Another important achievement after the disaster was that a system was created that can now be regular part of business of our bureaucratic machinery. Building Codes have been upgraded and implemented in urban centres. Planning criteria for local governments and real estate have been introduced.

Structure analysis of any proposed building now has to ensure seismic resistance from not just earthquakes nearby but also bigger ones in the region. This spillover effect is ultimately helping Nepali in not-affected areas to have resilient public as well as private infrastructure.

The earthquake was an opportunity to revive traditional woodcraft and temple architecture, public buildings and even homes built in the traditional style – all this will help revive tourism into the future.

Learning from Nepal's past to rebuild its future, Prakriti Kandel

Whether in relief packages in kind or government grants, poorer families received more than better off households. Tens of thousands of households who did not have bank accounts now have access to the banking system.

The NRA also decided that landless and people living in disaster prone areas are entitled to have additional grants to buy land nearby in safer areas. The property also had to be registered in the names of both the husband and wife. Similarly, marginalised communities, single women, the elderly were allowed to receive additional grant through non-governmental organisations to support rebuilding.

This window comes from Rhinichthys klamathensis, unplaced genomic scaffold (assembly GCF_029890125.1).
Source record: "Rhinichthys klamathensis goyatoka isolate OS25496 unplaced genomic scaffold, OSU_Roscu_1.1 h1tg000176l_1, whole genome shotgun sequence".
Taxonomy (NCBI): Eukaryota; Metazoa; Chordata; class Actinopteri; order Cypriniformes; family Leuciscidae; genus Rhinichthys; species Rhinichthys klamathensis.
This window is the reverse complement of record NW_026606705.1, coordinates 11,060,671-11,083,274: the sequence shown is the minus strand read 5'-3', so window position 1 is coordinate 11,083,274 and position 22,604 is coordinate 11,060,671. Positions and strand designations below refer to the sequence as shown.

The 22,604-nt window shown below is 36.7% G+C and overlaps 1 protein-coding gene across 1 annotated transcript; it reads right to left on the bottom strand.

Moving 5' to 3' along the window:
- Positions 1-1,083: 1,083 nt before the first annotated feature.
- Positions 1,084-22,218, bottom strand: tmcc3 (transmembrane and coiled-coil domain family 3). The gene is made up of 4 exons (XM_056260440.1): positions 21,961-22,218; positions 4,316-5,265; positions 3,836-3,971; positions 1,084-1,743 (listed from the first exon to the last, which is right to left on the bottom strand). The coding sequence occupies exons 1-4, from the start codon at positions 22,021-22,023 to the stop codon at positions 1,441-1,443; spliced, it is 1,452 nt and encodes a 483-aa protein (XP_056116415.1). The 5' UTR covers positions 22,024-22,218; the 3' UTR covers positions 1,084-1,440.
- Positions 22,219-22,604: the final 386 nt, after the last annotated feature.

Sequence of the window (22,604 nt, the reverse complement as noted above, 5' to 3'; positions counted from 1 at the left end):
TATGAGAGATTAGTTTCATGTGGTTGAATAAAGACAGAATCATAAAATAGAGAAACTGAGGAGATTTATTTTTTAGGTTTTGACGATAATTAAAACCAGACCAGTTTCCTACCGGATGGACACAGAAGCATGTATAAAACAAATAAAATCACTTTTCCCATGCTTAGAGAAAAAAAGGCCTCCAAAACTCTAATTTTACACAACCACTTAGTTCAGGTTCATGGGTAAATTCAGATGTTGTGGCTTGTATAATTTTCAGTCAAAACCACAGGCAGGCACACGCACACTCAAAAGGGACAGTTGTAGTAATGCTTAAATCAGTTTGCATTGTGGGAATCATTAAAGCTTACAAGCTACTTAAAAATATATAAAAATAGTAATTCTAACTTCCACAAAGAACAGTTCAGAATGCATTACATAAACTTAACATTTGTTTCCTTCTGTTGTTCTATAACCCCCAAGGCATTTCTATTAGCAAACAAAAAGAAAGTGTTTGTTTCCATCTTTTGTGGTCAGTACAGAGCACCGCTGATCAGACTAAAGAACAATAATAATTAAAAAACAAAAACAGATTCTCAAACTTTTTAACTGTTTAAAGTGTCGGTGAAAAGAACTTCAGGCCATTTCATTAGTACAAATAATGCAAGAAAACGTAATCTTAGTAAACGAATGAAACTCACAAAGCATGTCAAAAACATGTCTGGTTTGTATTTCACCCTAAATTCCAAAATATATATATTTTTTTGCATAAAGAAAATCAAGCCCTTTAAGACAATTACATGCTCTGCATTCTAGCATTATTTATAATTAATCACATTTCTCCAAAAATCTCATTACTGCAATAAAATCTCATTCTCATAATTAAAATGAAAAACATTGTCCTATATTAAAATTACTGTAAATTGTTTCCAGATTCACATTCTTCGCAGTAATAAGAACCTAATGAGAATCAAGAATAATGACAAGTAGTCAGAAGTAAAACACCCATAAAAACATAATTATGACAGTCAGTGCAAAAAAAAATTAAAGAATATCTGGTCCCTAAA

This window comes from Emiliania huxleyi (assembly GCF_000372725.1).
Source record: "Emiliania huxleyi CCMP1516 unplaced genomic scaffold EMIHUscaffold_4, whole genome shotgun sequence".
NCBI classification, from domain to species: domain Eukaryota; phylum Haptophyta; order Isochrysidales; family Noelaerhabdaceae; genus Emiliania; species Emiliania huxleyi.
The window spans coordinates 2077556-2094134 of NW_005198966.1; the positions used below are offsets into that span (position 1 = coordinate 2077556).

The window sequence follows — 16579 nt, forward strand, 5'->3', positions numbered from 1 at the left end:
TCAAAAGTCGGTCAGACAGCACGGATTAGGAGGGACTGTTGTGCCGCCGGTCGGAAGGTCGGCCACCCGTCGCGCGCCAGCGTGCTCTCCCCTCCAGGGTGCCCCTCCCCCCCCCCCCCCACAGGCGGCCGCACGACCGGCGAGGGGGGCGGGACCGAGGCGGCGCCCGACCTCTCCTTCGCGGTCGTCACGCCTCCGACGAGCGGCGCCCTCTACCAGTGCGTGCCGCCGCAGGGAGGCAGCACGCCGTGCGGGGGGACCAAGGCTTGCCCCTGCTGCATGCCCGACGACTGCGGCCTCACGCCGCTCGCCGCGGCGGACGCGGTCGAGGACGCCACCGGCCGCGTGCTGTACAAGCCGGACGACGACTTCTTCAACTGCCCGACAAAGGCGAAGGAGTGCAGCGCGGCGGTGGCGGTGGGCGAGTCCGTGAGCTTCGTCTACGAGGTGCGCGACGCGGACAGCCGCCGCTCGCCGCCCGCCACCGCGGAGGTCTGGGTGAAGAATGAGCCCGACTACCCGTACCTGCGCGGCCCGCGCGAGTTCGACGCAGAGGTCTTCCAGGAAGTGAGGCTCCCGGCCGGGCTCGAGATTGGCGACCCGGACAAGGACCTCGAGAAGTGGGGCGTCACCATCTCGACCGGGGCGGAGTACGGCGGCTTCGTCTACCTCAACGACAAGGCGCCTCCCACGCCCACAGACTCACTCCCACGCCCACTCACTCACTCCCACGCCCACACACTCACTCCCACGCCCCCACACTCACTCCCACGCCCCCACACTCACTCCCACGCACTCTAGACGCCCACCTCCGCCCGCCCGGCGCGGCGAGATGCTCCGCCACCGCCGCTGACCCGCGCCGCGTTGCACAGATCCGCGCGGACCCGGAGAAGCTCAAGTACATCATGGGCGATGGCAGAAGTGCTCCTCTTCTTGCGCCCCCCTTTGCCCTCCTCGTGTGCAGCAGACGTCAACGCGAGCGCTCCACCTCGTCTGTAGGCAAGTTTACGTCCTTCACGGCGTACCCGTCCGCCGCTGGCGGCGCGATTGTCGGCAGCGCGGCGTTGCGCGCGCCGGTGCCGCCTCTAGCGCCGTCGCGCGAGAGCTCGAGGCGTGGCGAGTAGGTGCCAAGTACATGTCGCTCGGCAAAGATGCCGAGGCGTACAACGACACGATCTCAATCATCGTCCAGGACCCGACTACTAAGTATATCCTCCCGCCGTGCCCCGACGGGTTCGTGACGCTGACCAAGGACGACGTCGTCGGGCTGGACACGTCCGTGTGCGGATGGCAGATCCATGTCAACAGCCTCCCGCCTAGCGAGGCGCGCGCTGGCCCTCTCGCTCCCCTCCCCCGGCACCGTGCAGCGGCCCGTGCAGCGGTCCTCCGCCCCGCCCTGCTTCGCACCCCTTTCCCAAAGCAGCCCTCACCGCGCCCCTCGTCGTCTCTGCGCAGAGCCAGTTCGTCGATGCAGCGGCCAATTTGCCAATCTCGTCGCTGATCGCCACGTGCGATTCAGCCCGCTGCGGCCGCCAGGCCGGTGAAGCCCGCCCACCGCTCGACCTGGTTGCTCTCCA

To be sure, there were a lot of things that could have gone better, faster, smoother. The ‘integrated settlement’ for rural areas, which could have reduced public expenditure for water supply, rural access road, electricity supply system, for example, could not be implemented. This was because we adopted the owner build model for private housing.

Affected communities were given this option with some incentives in land planning and registration cost and funding for public infrastructure. However, because of social and other reasons very few people opted for integrated settlements.

Although policy decision not to lease any government and semi-government institution’s land to private parties was taken, the management of more open areas for city dwellers was not initiated during reconstruction.

Traditional architecture could not be preserved in private homes and public buildings. Designs that followed traditional styles and training for masons were completely ignored, as people opted for reinforced concrete frames.

People lost not only lives and homes but also livelihoods. There was too much focus on physical reconstruction and not enough on getting people back on their feet by engaging small and medium enterprises.

Despite all these weaknesses, the pace of reconstruction in Nepal is satisfactory, compared to other countries in the region that have suffered disasters on a similar scale. The experience and opportunities have been used to move the country towards a more resilient path.

Read also: 

Bhaktapur shows the way by rebuilding itself, Suyog Prajapati

Nepal's Traditional seismic resistant designs, Sheilin Teo

Govind Raj Pokharel, PhD, was the first head of the National Reconstruction Authority (NRA) in 2015.